Spaghetti squash, my new favorite squash

At some point I realized that Alamo Drafthouse, the awesomest of movie theaters, included a dish on their menu called “spaghetti squash and pomodoro sauce”.  Since the dish was both vegetarian and featured a new to me squash I had to try it. I think I’ve now eaten it on 3 out of my last 4 Alamo trips because it is delicious. It’s basically squash topped with mushrooms, sauce and parmesan.

Well this week I decided I wanted to make my own spaghetti squash dish, so I did. I got a giant squash at the grocery store that fed two of us for two nights.  I sliced it open and cleaned it out, kind of like a pumpkin. It then had to go into two separate baking dishes – I baked it for about 50 minutes, sliced side down, with a bit of water in the bottom of the pan.

While the squash baked, I assembled my ingredients, sauce, mushrooms, onion, and a red pepper.  If you’ve never tried Newman’s Own “Sockarooni” sauce, I highly recommend it. It has a slight fresh garden and spicy flavor and is just plain good. Newman’s Own also donates their profits to charity so that makes me happy.

I sautéed each vegetable separately in a touch of olive oil, being careful not to over cook them.

After all of that, the squash was about done. I could tell because when I scraped the inside with a fork, the squash easily pulled apart into spaghetti looking strands.

I served a quarter of the squash topped with the mushrooms, onion, red pepper, sauce and cheese.  It was quite delicious. I really like the slightly crunch texture of the squash strands.

My first canning results in watermelon jelly!

So you may have gathered from my previous post that this week we ordered some local produce from Greenling, a grocery delivery service here in Austin. We ordered from Greenling so that I could get a local watermelon because I LOVE watermelon. Especially juicy ripe watermelon which is what I figured I would get from Greenling.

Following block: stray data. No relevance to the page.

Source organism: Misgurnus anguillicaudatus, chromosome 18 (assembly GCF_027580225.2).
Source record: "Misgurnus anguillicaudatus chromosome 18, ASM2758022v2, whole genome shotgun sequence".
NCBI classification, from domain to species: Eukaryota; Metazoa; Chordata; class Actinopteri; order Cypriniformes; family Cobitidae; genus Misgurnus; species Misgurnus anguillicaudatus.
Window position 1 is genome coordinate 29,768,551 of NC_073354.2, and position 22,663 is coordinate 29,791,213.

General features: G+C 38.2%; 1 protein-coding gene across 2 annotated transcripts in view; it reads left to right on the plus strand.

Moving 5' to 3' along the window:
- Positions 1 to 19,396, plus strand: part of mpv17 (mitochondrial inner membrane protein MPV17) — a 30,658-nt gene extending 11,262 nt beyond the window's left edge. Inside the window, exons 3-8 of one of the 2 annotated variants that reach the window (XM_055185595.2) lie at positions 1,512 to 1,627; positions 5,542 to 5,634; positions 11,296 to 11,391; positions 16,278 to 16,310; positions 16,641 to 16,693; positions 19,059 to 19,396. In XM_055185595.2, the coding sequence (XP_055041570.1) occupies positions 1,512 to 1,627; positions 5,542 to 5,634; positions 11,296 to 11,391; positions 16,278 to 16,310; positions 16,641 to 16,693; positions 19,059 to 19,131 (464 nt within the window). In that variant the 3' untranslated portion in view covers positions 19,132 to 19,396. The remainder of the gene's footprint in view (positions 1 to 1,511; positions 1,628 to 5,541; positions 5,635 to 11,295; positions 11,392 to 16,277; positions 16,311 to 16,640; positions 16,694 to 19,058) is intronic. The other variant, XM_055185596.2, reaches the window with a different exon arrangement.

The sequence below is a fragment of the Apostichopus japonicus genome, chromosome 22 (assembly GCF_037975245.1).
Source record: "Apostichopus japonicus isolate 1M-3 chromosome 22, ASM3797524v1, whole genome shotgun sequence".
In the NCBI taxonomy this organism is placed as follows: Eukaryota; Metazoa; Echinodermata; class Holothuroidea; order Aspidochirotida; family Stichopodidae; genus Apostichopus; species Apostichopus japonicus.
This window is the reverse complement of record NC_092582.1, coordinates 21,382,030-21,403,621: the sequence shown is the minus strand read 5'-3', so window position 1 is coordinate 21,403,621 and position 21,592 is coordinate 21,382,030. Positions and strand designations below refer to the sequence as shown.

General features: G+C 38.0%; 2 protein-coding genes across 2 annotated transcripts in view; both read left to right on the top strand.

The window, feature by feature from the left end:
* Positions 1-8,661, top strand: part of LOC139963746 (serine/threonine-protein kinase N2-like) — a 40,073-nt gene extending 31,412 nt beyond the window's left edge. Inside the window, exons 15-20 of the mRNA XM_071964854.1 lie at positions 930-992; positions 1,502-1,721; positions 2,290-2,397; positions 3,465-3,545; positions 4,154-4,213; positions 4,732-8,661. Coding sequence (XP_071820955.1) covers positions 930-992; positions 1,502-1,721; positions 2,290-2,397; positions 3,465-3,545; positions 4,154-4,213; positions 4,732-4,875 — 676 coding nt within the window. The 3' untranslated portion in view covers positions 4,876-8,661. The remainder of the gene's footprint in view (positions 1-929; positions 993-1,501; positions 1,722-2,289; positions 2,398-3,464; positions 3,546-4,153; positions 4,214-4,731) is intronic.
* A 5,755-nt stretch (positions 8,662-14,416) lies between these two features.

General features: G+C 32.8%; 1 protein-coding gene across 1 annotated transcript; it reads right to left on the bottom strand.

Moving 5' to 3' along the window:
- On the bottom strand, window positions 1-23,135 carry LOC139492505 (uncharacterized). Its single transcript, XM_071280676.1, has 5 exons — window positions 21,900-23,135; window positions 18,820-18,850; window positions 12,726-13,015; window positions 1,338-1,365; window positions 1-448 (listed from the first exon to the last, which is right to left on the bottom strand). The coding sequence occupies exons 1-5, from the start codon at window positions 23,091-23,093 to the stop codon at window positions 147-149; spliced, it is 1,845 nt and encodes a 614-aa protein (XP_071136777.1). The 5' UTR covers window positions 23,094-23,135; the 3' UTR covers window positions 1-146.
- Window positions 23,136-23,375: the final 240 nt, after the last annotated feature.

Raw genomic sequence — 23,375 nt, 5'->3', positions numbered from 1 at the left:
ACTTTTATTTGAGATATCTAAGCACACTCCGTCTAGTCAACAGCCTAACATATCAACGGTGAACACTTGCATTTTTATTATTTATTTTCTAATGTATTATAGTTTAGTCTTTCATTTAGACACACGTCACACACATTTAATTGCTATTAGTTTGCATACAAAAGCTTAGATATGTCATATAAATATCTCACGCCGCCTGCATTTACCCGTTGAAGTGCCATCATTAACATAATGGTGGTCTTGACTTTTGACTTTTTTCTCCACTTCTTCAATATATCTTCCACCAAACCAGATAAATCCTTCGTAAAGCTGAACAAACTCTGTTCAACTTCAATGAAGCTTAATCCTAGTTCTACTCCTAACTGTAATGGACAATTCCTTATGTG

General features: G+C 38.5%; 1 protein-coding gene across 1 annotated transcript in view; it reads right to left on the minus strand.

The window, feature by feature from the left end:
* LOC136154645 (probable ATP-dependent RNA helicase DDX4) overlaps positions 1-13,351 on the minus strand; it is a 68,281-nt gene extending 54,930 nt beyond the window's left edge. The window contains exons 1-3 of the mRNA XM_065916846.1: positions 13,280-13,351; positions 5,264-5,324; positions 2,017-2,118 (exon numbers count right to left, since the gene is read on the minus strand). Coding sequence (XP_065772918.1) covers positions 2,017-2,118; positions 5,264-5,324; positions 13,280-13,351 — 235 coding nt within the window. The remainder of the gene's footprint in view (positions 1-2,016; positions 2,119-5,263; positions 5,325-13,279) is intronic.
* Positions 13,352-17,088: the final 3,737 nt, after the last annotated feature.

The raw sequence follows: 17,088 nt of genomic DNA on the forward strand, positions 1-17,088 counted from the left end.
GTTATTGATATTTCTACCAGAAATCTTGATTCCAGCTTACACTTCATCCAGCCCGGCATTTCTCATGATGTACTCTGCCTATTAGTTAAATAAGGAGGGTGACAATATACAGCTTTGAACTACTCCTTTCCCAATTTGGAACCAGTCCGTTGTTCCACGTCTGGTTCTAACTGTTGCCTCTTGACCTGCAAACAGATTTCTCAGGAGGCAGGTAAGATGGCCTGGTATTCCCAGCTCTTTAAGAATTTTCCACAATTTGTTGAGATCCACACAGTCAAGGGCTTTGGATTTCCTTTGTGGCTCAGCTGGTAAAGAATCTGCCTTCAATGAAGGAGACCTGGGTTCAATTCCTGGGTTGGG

Unfortunately, my watermelon turned out to be light pink when I cut it open and seems to be no where near ripe 😦  Sad for me, big time.

I used about half the watermelon making watermelon jelly, a recipe I saw on the Greenling blog. Hopefully it turns out tasty with underripe melon.

I got all my supplies for canning and started the process.

Melon, lemons, sugar, pectin, jars, and cheesecloth:

I then chopped up about half of the melon and pureed it in the food processor. The pulp was strained through some cheesecloth to get the juice:

While that drained, I went about the process of sterilizing the jars. This was my first canning experience and I think an extra pair of hands would have been handy.

First the jars, lid, and rings were washed in hot soapy water. Next, the jars went into a pot of boiling water, the rings into a separate pot, and the lids into a bowl and had boiling water poured over them. After the jars were done boiling, they went into the oven set to 200 degrees so that they stayed clean.

Sterilizing the jars:

After the watermelon was done draining and I had squeezed all of the juice out of the pulp, I added lemon juice and pectin and brought it to rolling boil. Next, the 6 (!) cups of sugar were added and the mixture brought back to a rolling boil for one minute: